What Living With Anxiety Is Really Like, According To A Woman Who Has It

"Some of the most successful people in life have anxiety. This is not your fault. This is not the end."

Anxiety disorders are among the most common mental disorders experienced by people in the United States, according to the National Institute of Mental Health. But what is it really like to live with anxiety? How does it affect a person's day-to-day life? 

Here to give you an answer is beauty vlogger and makeup artist Brittany Nichole Morefield. In a recent Facebook post, she opened up about what it's like to live with anxiety and how it impacts her mind, mood, and daily tasks. 

"Anxiety isn't just having a hard time catching your breath. Anxiety is waking up at 3 a.m. from a dead sleep because your heart is racing. Anxiety is breaking out in a rash for no reason. Anxiety is stressing over things that may or my not be real. Anxiety is questioning your faith," she wrote. "Anxiety is calling your sister 3 hours before she gets up for work, in hopes she'll answer so you can get your mind off the attack. Anxiety is a 2 a.m. shower. Anxiety is your mood changing in a matter of minutes."



The photo she shared, along with her description of anxiety, shows her sitting in an empty bath. 

"Anxiety is uncontrollable shaking and twitching," Morefield continued. "Anxiety is crying, real and painful tears. Anxiety is nausea. Anxiety is crippling. Anxiety is dark. Anxiety is having to make up excuse after excuse for your behavior. Anxiety is fear. Anxiety is worry. Anxiety is physically and emotionally draining. Anxiety is raw. Anxiety is real. Anxiety is a fight with your spouse, even though you're not mad. Anxiety is snapping at the smallest annoyance. Anxiety is flashbacks. Anxiety is 'what if.' Anxiety is a lot of 'what's wrong' and 'I don't know.'"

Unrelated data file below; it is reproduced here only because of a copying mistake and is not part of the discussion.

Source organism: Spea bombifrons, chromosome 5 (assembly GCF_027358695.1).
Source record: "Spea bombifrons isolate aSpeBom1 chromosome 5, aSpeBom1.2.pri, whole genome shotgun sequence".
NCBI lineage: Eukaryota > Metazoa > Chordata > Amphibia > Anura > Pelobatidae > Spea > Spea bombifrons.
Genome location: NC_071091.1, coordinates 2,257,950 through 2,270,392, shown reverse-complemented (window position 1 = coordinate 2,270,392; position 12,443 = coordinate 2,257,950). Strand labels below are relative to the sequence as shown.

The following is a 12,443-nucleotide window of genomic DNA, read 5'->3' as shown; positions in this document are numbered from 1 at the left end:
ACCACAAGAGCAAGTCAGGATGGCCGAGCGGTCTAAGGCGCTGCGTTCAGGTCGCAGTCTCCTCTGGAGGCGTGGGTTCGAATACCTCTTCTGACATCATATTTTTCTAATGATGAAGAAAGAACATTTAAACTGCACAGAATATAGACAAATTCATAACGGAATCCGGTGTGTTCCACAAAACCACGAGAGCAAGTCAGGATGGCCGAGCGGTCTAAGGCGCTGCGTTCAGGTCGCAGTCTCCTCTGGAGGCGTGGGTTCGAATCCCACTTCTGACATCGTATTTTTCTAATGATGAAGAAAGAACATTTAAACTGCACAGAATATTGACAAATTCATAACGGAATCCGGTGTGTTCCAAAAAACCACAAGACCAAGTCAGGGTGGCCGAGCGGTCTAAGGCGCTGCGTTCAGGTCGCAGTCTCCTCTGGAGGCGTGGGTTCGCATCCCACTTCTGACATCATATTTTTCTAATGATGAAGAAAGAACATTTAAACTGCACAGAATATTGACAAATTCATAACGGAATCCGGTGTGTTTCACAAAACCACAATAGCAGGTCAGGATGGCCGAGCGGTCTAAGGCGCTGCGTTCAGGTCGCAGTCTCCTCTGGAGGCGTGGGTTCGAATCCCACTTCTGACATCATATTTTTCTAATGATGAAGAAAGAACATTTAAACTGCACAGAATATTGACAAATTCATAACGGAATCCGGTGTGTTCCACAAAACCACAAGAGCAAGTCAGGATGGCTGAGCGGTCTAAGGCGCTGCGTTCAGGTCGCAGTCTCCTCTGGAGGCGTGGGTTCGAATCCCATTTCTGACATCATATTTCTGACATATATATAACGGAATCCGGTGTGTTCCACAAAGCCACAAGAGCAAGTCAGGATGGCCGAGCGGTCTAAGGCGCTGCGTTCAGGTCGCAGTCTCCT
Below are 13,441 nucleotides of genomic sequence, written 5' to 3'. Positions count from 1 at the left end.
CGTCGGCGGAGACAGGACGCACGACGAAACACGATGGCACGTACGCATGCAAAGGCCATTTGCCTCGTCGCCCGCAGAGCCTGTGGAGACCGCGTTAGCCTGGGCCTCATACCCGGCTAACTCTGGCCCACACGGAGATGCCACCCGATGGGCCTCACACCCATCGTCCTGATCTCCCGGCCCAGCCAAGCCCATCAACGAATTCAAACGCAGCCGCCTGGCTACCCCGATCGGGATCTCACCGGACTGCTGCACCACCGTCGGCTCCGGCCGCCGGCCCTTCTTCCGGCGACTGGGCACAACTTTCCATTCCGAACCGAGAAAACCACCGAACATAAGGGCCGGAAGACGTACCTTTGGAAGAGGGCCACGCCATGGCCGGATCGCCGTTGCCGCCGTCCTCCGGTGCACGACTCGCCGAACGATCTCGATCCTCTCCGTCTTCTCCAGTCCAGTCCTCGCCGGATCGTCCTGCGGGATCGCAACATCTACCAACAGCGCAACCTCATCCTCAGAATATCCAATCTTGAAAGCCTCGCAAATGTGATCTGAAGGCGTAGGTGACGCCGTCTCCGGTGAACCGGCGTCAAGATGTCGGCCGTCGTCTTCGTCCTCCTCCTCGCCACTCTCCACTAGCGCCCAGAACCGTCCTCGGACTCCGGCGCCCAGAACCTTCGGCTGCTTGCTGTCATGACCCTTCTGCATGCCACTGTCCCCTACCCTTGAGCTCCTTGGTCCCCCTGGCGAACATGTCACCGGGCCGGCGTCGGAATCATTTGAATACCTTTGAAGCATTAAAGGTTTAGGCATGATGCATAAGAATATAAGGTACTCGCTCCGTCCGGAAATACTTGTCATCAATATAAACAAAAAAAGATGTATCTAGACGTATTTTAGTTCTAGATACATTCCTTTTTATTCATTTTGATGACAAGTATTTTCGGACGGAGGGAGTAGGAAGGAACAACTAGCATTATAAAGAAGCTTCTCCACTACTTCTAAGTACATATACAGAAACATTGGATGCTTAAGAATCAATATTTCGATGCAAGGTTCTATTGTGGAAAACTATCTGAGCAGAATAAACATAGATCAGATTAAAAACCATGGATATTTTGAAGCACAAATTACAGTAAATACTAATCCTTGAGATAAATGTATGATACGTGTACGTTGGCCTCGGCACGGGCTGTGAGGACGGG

Because of how commonly, and at times carelessly, we use the term "anxiety," many people don't understand the full impact an anxiety disorder can have on someone. Some think it's simply synonymous with worrying or feeling nervous at times, but Morefield's description helps to raise awareness about the serious impact it can have on someone's life.  

In an effort to help comfort those who have anxiety and read her post, she ended on a reassuring note. "Your feelings matter," she wrote. "Just because you're bothered by something others aren't, it doesn't make you crazy or worthless. Some of the most successful people in life have anxiety. This is not your fault. This is not the end. You are strong. You are intelligent. You are brave. You are worthy." 

In just five days, Morefield's post has been shared nearly 300,000 times and has over 128,000 likes. The 47,000 comments on the post are filled with people who feel her words accurately describe their own experiences with anxiety. It's posts like these that help remind people that they're not alone, but they also help to erase stigma associated with mental illness. The more we talk openly about these conditions, the more people will better understand them. 

"Anxiety disorders are highly treatable, yet only about one-third of those suffering receive treatment," according to the Anxiety and Depression Association of America. Let's all do what we can to help change that. 

If you or someone you know is suffering from anxiety, call the National Alliance on Mental Illness (NAMI) Helpline at 1-800-950-NAMI (6264) or visit the Anxiety and Depression Association of America for additional resources. 

Cover image via Unsplash

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